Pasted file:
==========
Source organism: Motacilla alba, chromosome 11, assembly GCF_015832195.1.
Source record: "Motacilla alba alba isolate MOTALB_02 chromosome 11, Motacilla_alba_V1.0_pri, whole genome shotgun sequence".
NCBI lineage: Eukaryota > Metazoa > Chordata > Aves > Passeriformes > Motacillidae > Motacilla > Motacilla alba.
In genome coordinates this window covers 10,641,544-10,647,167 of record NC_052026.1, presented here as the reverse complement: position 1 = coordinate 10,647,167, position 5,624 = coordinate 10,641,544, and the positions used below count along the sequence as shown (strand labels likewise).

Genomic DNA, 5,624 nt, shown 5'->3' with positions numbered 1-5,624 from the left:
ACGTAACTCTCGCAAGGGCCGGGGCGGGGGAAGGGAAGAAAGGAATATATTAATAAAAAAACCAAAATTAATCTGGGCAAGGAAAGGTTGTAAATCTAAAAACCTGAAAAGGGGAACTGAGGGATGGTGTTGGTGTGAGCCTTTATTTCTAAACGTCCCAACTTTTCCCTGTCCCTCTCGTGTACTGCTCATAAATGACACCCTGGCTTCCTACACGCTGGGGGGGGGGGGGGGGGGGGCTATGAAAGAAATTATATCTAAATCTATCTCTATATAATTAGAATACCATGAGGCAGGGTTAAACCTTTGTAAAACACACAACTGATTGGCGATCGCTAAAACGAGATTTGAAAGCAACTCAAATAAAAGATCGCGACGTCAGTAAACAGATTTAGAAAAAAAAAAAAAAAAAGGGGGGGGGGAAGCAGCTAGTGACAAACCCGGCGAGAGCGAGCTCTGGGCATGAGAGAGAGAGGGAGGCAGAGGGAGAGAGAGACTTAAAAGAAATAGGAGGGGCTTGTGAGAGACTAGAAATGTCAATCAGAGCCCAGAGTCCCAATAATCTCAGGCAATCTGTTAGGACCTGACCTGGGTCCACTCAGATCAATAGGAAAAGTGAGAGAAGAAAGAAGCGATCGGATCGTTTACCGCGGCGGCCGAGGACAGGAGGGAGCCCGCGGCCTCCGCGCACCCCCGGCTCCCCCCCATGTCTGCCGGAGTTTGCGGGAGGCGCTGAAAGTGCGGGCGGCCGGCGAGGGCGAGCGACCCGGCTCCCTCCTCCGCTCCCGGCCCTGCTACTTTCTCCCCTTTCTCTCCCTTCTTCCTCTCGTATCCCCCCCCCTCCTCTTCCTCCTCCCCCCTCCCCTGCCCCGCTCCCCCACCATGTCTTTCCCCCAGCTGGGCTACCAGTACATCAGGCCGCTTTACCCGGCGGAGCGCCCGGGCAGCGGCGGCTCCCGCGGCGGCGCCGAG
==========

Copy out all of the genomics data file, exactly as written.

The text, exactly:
Source organism: Motacilla alba, chromosome 11, assembly GCF_015832195.1.
Source record: "Motacilla alba alba isolate MOTALB_02 chromosome 11, Motacilla_alba_V1.0_pri, whole genome shotgun sequence".
NCBI lineage: Eukaryota > Metazoa > Chordata > Aves > Passeriformes > Motacillidae > Motacilla > Motacilla alba.
In genome coordinates this window covers 10,641,544-10,647,167 of record NC_052026.1, presented here as the reverse complement: position 1 = coordinate 10,647,167, position 5,624 = coordinate 10,641,544, and the positions used below count along the sequence as shown (strand labels likewise).

Genomic DNA, 5,624 nt, shown 5'->3' with positions numbered 1-5,624 from the left:
ACGTAACTCTCGCAAGGGCCGGGGCGGGGGAAGGGAAGAAAGGAATATATTAATAAAAAAACCAAAATTAATCTGGGCAAGGAAAGGTTGTAAATCTAAAAACCTGAAAAGGGGAACTGAGGGATGGTGTTGGTGTGAGCCTTTATTTCTAAACGTCCCAACTTTTCCCTGTCCCTCTCGTGTACTGCTCATAAATGACACCCTGGCTTCCTACACGCTGGGGGGGGGGGGGGGGGGGGCTATGAAAGAAATTATATCTAAATCTATCTCTATATAATTAGAATACCATGAGGCAGGGTTAAACCTTTGTAAAACACACAACTGATTGGCGATCGCTAAAACGAGATTTGAAAGCAACTCAAATAAAAGATCGCGACGTCAGTAAACAGATTTAGAAAAAAAAAAAAAAAAAGGGGGGGGGGAAGCAGCTAGTGACAAACCCGGCGAGAGCGAGCTCTGGGCATGAGAGAGAGAGGGAGGCAGAGGGAGAGAGAGACTTAAAAGAAATAGGAGGGGCTTGTGAGAGACTAGAAATGTCAATCAGAGCCCAGAGTCCCAATAATCTCAGGCAATCTGTTAGGACCTGACCTGGGTCCACTCAGATCAATAGGAAAAGTGAGAGAAGAAAGAAGCGATCGGATCGTTTACCGCGGCGGCCGAGGACAGGAGGGAGCCCGCGGCCTCCGCGCACCCCCGGCTCCCCCCCATGTCTGCCGGAGTTTGCGGGAGGCGCTGAAAGTGCGGGCGGCCGGCGAGGGCGAGCGACCCGGCTCCCTCCTCCGCTCCCGGCCCTGCTACTTTCTCCCCTTTCTCTCCCTTCTTCCTCTCGTATCCCCCCCCCTCCTCTTCCTCCTCCCCCCTCCCCTGCCCCGCTCCCCCACCATGTCTTTCCCCCAGCTGGGCTACCAGTACATCAGGCCGCTTTACCCGGCGGAGCGCCCGGGCAGCGGCGGCTCCCGCGGCGGCGCCGAG